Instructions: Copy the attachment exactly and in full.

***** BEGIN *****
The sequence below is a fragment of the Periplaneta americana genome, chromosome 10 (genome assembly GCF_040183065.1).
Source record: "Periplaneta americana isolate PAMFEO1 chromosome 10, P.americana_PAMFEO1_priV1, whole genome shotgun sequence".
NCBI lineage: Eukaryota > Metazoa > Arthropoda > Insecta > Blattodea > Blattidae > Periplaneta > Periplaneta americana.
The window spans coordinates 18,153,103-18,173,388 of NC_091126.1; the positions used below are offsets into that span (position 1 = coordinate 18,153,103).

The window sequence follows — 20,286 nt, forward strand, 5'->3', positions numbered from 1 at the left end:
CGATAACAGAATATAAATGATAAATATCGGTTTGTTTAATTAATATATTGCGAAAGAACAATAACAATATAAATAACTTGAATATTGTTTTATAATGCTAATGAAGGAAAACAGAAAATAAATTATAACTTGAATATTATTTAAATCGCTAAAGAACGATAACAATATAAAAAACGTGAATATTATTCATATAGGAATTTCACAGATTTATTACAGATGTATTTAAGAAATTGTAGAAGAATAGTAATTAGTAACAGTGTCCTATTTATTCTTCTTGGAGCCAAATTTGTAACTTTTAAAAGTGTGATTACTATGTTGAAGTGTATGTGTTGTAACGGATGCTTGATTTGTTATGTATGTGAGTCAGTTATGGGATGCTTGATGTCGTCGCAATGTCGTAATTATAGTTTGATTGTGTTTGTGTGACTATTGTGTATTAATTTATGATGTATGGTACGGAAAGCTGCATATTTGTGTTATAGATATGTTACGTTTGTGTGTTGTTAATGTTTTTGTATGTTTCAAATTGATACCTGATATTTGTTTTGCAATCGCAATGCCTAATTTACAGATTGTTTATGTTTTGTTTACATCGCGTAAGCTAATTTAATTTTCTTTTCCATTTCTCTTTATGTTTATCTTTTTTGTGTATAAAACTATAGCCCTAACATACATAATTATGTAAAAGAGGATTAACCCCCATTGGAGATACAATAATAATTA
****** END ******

The sequence below is a fragment of the Periplaneta americana genome, chromosome 10 (genome assembly GCF_040183065.1).
Source record: "Periplaneta americana isolate PAMFEO1 chromosome 10, P.americana_PAMFEO1_priV1, whole genome shotgun sequence".
NCBI lineage: Eukaryota > Metazoa > Arthropoda > Insecta > Blattodea > Blattidae > Periplaneta > Periplaneta americana.
The window spans coordinates 18,153,103-18,173,388 of NC_091126.1; the positions used below are offsets into that span (position 1 = coordinate 18,153,103).

The window sequence follows — 20,286 nt, forward strand, 5'->3', positions numbered from 1 at the left end:
CGATAACAGAATATAAATGATAAATATCGGTTTGTTTAATTAATATATTGCGAAAGAACAATAACAATATAAATAACTTGAATATTGTTTTATAATGCTAATGAAGGAAAACAGAAAATAAATTATAACTTGAATATTATTTAAATCGCTAAAGAACGATAACAATATAAAAAACGTGAATATTATTCATATAGGAATTTCACAGATTTATTACAGATGTATTTAAGAAATTGTAGAAGAATAGTAATTAGTAACAGTGTCCTATTTATTCTTCTTGGAGCCAAATTTGTAACTTTTAAAAGTGTGATTACTATGTTGAAGTGTATGTGTTGTAACGGATGCTTGATTTGTTATGTATGTGAGTCAGTTATGGGATGCTTGATGTCGTCGCAATGTCGTAATTATAGTTTGATTGTGTTTGTGTGACTATTGTGTATTAATTTATGATGTATGGTACGGAAAGCTGCATATTTGTGTTATAGATATGTTACGTTTGTGTGTTGTTAATGTTTTTGTATGTTTCAAATTGATACCTGATATTTGTTTTGCAATCGCAATGCCTAATTTACAGATTGTTTATGTTTTGTTTACATCGCGTAAGCTAATTTAATTTTCTTTTCCATTTCTCTTTATGTTTATCTTTTTTGTGTATAAAACTATAGCCCTAACATACATAATTATGTAAAAGAGGATTAACCCCCATTGGAGATACAATAATAATTA